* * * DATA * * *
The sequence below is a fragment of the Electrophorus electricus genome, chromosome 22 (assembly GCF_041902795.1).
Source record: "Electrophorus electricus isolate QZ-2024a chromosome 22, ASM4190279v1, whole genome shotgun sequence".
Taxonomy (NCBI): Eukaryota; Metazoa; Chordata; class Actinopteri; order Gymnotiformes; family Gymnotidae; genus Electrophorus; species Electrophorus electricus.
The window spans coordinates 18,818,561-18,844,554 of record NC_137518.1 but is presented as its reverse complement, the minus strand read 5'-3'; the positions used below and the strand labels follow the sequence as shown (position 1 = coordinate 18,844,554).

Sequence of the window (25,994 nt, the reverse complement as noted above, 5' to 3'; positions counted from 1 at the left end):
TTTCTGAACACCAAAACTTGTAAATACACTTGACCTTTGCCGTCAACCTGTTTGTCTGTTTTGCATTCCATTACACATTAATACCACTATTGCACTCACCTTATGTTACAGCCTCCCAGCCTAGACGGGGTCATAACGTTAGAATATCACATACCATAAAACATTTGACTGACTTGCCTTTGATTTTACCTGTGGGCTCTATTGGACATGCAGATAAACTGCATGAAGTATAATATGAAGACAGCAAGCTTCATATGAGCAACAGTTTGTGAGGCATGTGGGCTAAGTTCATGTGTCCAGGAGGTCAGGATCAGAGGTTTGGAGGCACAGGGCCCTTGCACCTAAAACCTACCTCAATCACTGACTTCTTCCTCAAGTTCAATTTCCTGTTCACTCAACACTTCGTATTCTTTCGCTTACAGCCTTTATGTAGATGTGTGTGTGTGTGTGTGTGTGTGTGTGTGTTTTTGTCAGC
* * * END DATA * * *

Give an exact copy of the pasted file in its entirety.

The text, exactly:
The sequence below is a fragment of the Electrophorus electricus genome, chromosome 22 (assembly GCF_041902795.1).
Source record: "Electrophorus electricus isolate QZ-2024a chromosome 22, ASM4190279v1, whole genome shotgun sequence".
Taxonomy (NCBI): Eukaryota; Metazoa; Chordata; class Actinopteri; order Gymnotiformes; family Gymnotidae; genus Electrophorus; species Electrophorus electricus.
The window spans coordinates 18,818,561-18,844,554 of record NC_137518.1 but is presented as its reverse complement, the minus strand read 5'-3'; the positions used below and the strand labels follow the sequence as shown (position 1 = coordinate 18,844,554).

Sequence of the window (25,994 nt, the reverse complement as noted above, 5' to 3'; positions counted from 1 at the left end):
TTTCTGAACACCAAAACTTGTAAATACACTTGACCTTTGCCGTCAACCTGTTTGTCTGTTTTGCATTCCATTACACATTAATACCACTATTGCACTCACCTTATGTTACAGCCTCCCAGCCTAGACGGGGTCATAACGTTAGAATATCACATACCATAAAACATTTGACTGACTTGCCTTTGATTTTACCTGTGGGCTCTATTGGACATGCAGATAAACTGCATGAAGTATAATATGAAGACAGCAAGCTTCATATGAGCAACAGTTTGTGAGGCATGTGGGCTAAGTTCATGTGTCCAGGAGGTCAGGATCAGAGGTTTGGAGGCACAGGGCCCTTGCACCTAAAACCTACCTCAATCACTGACTTCTTCCTCAAGTTCAATTTCCTGTTCACTCAACACTTCGTATTCTTTCGCTTACAGCCTTTATGTAGATGTGTGTGTGTGTGTGTGTGTGTGTGTGTGTTTTTGTCAGC